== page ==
- Differentiation. The company offers products, unique in ways that are valued by the buyer. These products should be high quality and higher price and the company differentiate product by adding specific value like functional (R&D), technology, support/service, emotional (image, quality/reliability). The key strategy elements are emphasis on branding advertising, design, service, quality, and new product development.
- Focus / Segmentation: The company selects segments in the industry and meets the needs of that segment better than the broader targeted competitors. This strategy can be combined with low price or differentiation and it is concentrate on particular market segments like geographic, demographic and channel segments.
Strategy: Cost Leadership
Key strategy elements:
- Using Secondary airports, reducing landing charges, local subsidies
- No seat allocation or free meals provided to customers
- High load factors (85%)
- Quick turnaround
- On time service
- Limited route
Industry: Cosmetics and Toiletries
Key strategy elements:
- A clear, distinctive identity and personality has been created. Its brand, reinforced and projected through its products, packaging, promoting, retail environment and business system.
- E.g. Products contain only natural ingredients; packaging emphasizes simplicity and economy; the retail stores are open, unostentatious, and designed to encourage customers to interact with the products and sales personnel; the business system emphasizes commitment, open communication, loyalty, and individual accountability.
- Guiding all these aspects of differentiation are the Body Shop’s principles and values relating to environmental and social responsibility.
- The result is that Body Shop is not just a supplier of skin creams and shampoo; it is engaged in creating identity with its customers through commitment to naturalness, honesty, global environmental responsibility, economic support for indigenous people through fair trade.
Industry: Financial services company
Strategy: Focus / Segmentation
Key strategy elements:
- Focused on ONLINE segment of brokerage industry, offers an electronic trading platform for the trade of financial assets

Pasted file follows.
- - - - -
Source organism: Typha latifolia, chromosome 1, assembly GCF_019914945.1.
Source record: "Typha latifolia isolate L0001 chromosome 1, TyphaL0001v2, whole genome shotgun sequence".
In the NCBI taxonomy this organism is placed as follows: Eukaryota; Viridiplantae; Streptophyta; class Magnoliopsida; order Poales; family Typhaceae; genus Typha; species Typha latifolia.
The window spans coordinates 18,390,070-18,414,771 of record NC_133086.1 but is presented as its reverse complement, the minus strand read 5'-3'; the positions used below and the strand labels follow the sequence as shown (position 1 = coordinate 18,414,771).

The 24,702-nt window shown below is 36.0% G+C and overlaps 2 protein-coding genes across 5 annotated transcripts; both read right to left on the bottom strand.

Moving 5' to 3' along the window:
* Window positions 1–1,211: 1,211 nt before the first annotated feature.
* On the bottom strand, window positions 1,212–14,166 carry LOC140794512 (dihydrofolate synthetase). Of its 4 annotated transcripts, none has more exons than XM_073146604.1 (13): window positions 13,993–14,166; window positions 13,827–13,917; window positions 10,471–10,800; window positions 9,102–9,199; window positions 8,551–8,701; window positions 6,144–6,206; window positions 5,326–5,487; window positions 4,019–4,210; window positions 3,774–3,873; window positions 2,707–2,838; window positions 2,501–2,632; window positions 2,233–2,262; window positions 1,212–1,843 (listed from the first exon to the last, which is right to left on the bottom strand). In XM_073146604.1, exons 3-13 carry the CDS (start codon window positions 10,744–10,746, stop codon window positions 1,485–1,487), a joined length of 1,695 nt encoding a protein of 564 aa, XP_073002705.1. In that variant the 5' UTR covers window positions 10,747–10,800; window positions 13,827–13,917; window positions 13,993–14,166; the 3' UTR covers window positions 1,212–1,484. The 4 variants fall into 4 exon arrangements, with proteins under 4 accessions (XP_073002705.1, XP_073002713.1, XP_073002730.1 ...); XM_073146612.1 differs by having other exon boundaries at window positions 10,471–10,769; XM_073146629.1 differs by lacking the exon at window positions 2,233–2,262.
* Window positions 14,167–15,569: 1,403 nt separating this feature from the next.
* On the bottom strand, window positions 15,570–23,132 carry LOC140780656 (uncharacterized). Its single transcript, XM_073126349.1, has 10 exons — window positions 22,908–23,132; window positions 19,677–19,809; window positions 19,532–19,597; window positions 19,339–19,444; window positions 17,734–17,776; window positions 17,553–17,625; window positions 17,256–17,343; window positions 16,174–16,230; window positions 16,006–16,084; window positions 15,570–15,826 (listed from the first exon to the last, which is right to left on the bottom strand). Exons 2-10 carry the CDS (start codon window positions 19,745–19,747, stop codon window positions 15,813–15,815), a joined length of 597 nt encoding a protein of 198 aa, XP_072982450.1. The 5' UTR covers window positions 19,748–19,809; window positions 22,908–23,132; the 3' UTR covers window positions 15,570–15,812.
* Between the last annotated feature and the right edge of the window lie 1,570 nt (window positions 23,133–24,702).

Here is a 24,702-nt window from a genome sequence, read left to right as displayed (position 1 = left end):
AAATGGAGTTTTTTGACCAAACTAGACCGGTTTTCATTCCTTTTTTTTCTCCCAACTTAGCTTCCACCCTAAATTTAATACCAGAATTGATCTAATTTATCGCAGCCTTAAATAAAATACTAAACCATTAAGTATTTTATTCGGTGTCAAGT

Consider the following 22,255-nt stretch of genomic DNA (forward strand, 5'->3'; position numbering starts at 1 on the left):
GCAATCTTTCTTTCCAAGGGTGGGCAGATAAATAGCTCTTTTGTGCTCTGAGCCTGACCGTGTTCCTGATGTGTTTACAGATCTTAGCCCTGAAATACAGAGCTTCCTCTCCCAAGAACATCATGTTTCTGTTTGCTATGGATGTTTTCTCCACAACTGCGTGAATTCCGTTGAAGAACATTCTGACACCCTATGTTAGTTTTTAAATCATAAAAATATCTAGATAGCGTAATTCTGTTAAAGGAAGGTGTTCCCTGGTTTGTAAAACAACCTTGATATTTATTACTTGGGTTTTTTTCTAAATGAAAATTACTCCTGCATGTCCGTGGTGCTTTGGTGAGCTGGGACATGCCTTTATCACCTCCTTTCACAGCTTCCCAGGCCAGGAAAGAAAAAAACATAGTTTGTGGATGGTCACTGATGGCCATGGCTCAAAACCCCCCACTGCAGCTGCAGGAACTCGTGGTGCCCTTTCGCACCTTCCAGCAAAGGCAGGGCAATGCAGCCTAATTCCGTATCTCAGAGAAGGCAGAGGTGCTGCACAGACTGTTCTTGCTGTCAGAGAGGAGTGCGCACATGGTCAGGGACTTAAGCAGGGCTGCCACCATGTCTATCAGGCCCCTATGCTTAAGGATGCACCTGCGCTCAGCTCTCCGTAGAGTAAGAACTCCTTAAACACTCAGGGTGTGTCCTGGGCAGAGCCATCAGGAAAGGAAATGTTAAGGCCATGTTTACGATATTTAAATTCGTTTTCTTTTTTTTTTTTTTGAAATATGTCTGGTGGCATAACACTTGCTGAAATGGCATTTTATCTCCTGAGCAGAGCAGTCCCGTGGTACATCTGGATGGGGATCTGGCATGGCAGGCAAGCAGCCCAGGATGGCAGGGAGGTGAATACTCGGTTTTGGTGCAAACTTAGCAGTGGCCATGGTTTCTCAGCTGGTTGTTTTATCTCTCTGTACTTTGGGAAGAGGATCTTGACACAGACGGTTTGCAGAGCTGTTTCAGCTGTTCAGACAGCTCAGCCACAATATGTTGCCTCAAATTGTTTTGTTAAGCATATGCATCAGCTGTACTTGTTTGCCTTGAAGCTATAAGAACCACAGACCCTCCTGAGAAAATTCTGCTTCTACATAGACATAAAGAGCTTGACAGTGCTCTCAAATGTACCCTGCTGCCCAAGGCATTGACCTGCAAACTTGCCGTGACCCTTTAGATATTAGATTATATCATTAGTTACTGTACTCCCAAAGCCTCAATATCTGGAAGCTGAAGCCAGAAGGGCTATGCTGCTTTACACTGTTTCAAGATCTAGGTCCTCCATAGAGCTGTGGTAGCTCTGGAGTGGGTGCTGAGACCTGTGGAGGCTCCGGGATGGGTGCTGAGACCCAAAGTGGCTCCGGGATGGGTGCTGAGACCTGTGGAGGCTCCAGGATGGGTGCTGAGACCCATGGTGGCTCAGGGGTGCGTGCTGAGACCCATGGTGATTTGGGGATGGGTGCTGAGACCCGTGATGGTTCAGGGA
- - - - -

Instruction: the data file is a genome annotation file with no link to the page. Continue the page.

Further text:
Do you want to steer your business to wherever you want to be?
The Strategy toolkit
A PROVEN 5-steps blueprint that walks you through the ENTIRE STRATEGIC PLANNING PROCESS.
So... What is in the Toolkit?
1. Content Vault
12 Guides to guide you through the Strategic Planning Process
2. Design Vault
Planning Slides + Strategic Plan Template
We took care the design for you so you can spend less time focusing on the little details that go into making your strategic plan deck and more time focusing on the message and content!
- Over 150+ slides in total covering end-to-end strategic planning process
- Planning Slides: SWOT Analysis, GAP Analysis, Fish Bone, Mind Map
- Introduction: Table of Content, Message from CEO, Executive Summary, Company’s mission & vision
- Strategy Overview: Summary of the key business strategies that the company is going to implement, including Strategy House, Map and Dashboard
- Implementation/Detail Project Plan: Project Plan/Summary, Objectives Chart, Implementation plan (cycle), Business Continuity Plan (process chart) and Capacity Planning
- Budget / Resource Management: Budgeting, Cost Management, Effort & Cost Estimation, Quote Comparison, Request for Resources form
- Stakeholder Management: Project Team Organization / Structure, Communication Plan, Stakeholder Buy-in Map, Governance Timeline & Map
- Performance Dashboard / Project status Report: Roadmap status, Performance Dashboard, Project Risk Analysis, Project Delays Report, Celebrate Success chart
- Roadmap / Milestones: 3 years strategic intent, 3 years roadmap, Implementation Process Map / Chart, Milestone Map
- Risks, Challenges & Benefits